The PreferenceController is a lifecycle-aware component that helps to encapsulate the business logic pertaining to specific Preferences. PreferenceControllers can only be attached to the relevant Preference through XML.

// example_settings_fragment.xml
<PreferenceScreen
    xmlns:android="http://schemas.android.com/apk/res/android"
    xmlns:settings="http://schemas.android.com/apk/res-auto"
    android:title="@string/example_settings_title">
  <Preference
    android:key="@string/pk_example_preference_key"
    android:title="@string/example_preference_title"
    settings:controller="com.android.car.settings.example.ExamplePreferenceController"/>
</PreferenceScreen>

Car Settings explicitly prevents the creation of PreferenceController through code in order to make it easier to modify the Settings hierarchy with minimal changes to the Java code.

It is possible that a PreferenceController needs some dynamic data to operate correctly. For example, a PreferenceController that turns off notifications for an application needs to know which application to act on. Because PreferenceControllers are always defined in XML, there is no way to provide additional constructor arguments. Instead, these additional values are provided through public setters on the PreferenceController and set using the use(...) method from the SettingsFragment.

// ExamplePreferenceController.java
public class ExamplePreferenceContorller extends PreferenceController<Preference> {

  private ExampleArg mExampleArg;

  public ExamplePreferenceController(...) {
    ...
  }

  public void setExampleArg(ExampleArg exampleArg) {
    mExampleArg = exampleArg;
  }
}

// ExampleSettingsFragment.java
public class ExampleSettingsFragment extends SettingsFragment {

  @Override
  @XmlRes
  protected int getPreferenceScreenResId() {
    Return R.xml.example_settings_fragment;
  }

  @Override
  public void onAttach(Context context) {
    ExampleArg arg = (ExampleArg) getArguments().getSerializeable(ARG_KEY);
    ExamplePreferenceController controller =
        use(ExamplePreferenceController.class, R.string.pk_example_preference_key);
    controller.setExampleArg(arg);
  }
}

The more often the use(...) method is used, the harder it becomes to keep the original goal of being able to rearrange the settings hierarchy with minimal changes to the Java code, since large sections of the existing fragment code will need to be copied to the newly created fragment. One way to minimize the difficulty of doing this is to:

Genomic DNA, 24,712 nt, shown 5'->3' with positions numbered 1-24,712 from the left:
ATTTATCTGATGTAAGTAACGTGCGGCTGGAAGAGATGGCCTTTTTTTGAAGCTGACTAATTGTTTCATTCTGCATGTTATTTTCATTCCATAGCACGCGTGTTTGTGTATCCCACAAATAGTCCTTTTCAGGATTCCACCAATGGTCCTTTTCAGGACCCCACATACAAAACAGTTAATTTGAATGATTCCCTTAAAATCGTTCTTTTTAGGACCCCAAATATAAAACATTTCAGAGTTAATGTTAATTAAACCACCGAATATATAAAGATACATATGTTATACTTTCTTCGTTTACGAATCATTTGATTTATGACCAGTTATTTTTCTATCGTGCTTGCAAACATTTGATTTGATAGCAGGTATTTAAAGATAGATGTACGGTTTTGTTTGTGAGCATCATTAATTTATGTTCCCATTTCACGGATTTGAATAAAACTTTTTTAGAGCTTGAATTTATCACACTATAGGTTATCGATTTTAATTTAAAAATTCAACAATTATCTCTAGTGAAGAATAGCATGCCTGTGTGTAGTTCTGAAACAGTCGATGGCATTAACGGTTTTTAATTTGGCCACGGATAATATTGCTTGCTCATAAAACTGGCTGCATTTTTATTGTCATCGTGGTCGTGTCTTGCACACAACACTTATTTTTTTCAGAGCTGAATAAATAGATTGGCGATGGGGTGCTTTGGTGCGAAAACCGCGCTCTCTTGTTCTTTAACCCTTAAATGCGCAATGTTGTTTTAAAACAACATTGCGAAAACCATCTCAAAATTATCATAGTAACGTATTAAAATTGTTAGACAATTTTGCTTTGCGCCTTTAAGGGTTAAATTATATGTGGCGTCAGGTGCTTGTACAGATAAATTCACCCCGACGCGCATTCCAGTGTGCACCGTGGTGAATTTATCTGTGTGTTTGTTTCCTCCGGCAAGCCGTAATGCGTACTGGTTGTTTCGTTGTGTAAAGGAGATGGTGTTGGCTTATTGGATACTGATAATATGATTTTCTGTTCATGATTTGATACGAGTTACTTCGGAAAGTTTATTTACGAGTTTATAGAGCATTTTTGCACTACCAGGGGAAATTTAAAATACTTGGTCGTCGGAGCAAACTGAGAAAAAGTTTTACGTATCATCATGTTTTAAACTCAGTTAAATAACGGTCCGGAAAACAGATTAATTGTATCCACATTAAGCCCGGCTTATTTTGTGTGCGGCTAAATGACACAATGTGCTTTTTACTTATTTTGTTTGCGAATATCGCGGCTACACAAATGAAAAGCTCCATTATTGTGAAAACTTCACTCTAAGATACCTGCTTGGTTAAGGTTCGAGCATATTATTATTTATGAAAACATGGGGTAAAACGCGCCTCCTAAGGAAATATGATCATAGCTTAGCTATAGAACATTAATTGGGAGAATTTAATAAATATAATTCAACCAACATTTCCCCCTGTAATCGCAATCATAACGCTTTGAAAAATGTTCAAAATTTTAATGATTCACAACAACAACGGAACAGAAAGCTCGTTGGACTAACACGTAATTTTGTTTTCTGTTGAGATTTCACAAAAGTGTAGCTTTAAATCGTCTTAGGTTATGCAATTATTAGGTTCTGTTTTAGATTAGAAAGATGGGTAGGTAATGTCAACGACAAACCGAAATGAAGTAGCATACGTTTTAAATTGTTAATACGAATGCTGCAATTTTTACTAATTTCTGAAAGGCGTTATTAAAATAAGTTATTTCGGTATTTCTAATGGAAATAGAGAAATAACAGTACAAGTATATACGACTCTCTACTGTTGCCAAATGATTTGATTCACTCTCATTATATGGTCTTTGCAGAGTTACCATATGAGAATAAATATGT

• Minimize your usage of use(...).
  • Try to keep every call to use(...) in one place in the fragment (for example, in the onAttach() method).

Intent Handling

All of the intents that should be handled by the Car Settings app are defined in the manifest file. Intents are generally defined and handled like most standard Android applications, with all the activities and intent filters defined in the manifest.

Changing the Root Fragment

By default, Car Settings shows the HomepageFragment when the app launches. This can be configure to be the QuickSettingFragment by inverting the boolean values for config_is_quick_settings_root, config_enable_home_settings_icon, and config_enable_quick_settings_icon.

If desired, the Exit icon can be displayed or hidden using config_show_settings_root_exit_icon.

Customizing the Theme

Customizing Other Attributes and Resources

The Car Settings app primarily uses the CarSettingTheme, which is an extension of Theme.CarUi. This theme is used to standardize the look-and-feel of system apps to ensure consistency in the system.

Customizing Preferences

Customizing preferences spans these additional locations:

  • The layout of some base preference classes is defined in car_preference and overlayed for car builds. Any customization layouts for the base preference classes can be replaced here.
  • Car Settings uses some custom preferences defined primarily in the common package. These should be overlayed within the Car Settings module separately from the base preference classes.